Students behave as creative thinkers when they transfer knowledge and understanding gained in one context into another (Rose, 2005). Teachers can do a number of things to ensure students have opportunities to show their creativeness. In this learners Science Research 1 & 2 course, creativity is encouraged considerable in several activities, however this paper will focus on the science and technology group project (See appendix, document 1, for complete assignment). In this activity students explore scientific and technological advances in various items (like homes, cars, portable music players, video game consoles, etc.) over that past few decades. Students then create a chronological timeline that shows the science and technology changes over a span of 25-35 years. Additionally, students explore possible science and technology advance in the years to come by developing 3-D models of possible new technologies.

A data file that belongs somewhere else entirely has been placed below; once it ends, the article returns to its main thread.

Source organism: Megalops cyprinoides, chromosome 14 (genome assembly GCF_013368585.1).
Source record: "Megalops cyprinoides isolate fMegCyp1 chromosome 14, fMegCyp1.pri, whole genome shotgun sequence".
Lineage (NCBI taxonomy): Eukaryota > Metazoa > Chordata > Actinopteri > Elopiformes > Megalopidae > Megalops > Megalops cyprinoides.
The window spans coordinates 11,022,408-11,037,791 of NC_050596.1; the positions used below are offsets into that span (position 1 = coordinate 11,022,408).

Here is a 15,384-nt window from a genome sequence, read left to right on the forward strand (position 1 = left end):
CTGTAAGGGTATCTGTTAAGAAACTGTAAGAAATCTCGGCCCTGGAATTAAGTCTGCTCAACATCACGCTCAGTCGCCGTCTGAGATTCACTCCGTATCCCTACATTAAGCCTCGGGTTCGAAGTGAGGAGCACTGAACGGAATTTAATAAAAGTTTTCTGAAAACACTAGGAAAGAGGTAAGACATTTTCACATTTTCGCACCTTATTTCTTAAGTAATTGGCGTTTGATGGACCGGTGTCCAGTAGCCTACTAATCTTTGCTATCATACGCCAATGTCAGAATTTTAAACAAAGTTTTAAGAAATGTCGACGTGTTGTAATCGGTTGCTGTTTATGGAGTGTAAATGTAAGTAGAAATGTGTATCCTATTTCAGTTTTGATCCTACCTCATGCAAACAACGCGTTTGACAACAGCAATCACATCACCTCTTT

This learner supports that sparking and encouraging creativity is achievable via stimulating and innovate classroom activities. The activity discussed in this paper allows students to think creatively while promoting innovations. More importantly, this activity enables students to identify and understand the interrelationship between science and technology and its impact on society. The activity presented in this report allows students to be synthetic, analytical and practical. To encourage creativity teachers must develop activities that enable students to flex their synthetic, analytical and practical thinking skills in conjunction with their creative thinking skills.  

Gass (2007) supports that creative thinkers are capable of balancing their synthetic, analytic and practical abilities. Synthetic ability is typically though of as a persons creative nature. It is the ability to generate novel and interesting ideas (Gass, 2007 and Perkiomen, 2001). The synthetic thinker makes the connection between things that other people fail to recognize spontaneously (Gass, 2007). Synthetic thinkers tend to ask several questions and are driven by wonderment for the world surrounding them (Costa & Kallick, 2000 and Gass, 2007).